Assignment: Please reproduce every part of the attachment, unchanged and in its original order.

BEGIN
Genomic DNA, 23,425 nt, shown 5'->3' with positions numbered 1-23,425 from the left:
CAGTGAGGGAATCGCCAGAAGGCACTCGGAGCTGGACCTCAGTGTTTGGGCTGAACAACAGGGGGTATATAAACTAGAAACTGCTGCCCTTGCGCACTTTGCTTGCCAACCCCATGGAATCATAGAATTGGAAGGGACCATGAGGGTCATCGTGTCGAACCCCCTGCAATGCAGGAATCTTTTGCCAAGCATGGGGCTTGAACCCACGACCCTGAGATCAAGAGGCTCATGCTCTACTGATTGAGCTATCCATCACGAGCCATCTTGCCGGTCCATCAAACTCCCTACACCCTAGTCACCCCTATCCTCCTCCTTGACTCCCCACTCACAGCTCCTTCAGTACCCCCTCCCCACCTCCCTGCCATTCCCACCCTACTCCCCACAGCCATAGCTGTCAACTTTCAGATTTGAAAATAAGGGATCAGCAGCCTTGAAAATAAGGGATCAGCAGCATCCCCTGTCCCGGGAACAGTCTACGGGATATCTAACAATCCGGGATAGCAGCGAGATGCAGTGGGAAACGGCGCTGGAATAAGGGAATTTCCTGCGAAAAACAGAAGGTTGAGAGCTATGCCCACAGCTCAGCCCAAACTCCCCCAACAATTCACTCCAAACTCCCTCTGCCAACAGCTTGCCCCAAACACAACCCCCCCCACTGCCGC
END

Genomic DNA, 23,425 nt, shown 5'->3' with positions numbered 1-23,425 from the left:
CAGTGAGGGAATCGCCAGAAGGCACTCGGAGCTGGACCTCAGTGTTTGGGCTGAACAACAGGGGGTATATAAACTAGAAACTGCTGCCCTTGCGCACTTTGCTTGCCAACCCCATGGAATCATAGAATTGGAAGGGACCATGAGGGTCATCGTGTCGAACCCCCTGCAATGCAGGAATCTTTTGCCAAGCATGGGGCTTGAACCCACGACCCTGAGATCAAGAGGCTCATGCTCTACTGATTGAGCTATCCATCACGAGCCATCTTGCCGGTCCATCAAACTCCCTACACCCTAGTCACCCCTATCCTCCTCCTTGACTCCCCACTCACAGCTCCTTCAGTACCCCCTCCCCACCTCCCTGCCATTCCCACCCTACTCCCCACAGCCATAGCTGTCAACTTTCAGATTTGAAAATAAGGGATCAGCAGCCTTGAAAATAAGGGATCAGCAGCATCCCCTGTCCCGGGAACAGTCTACGGGATATCTAACAATCCGGGATAGCAGCGAGATGCAGTGGGAAACGGCGCTGGAATAAGGGAATTTCCTGCGAAAAACAGAAGGTTGAGAGCTATGCCCACAGCTCAGCCCAAACTCCCCCAACAATTCACTCCAAACTCCCTCTGCCAACAGCTTGCCCCAAACACAACCCCCCCCACTGCCGC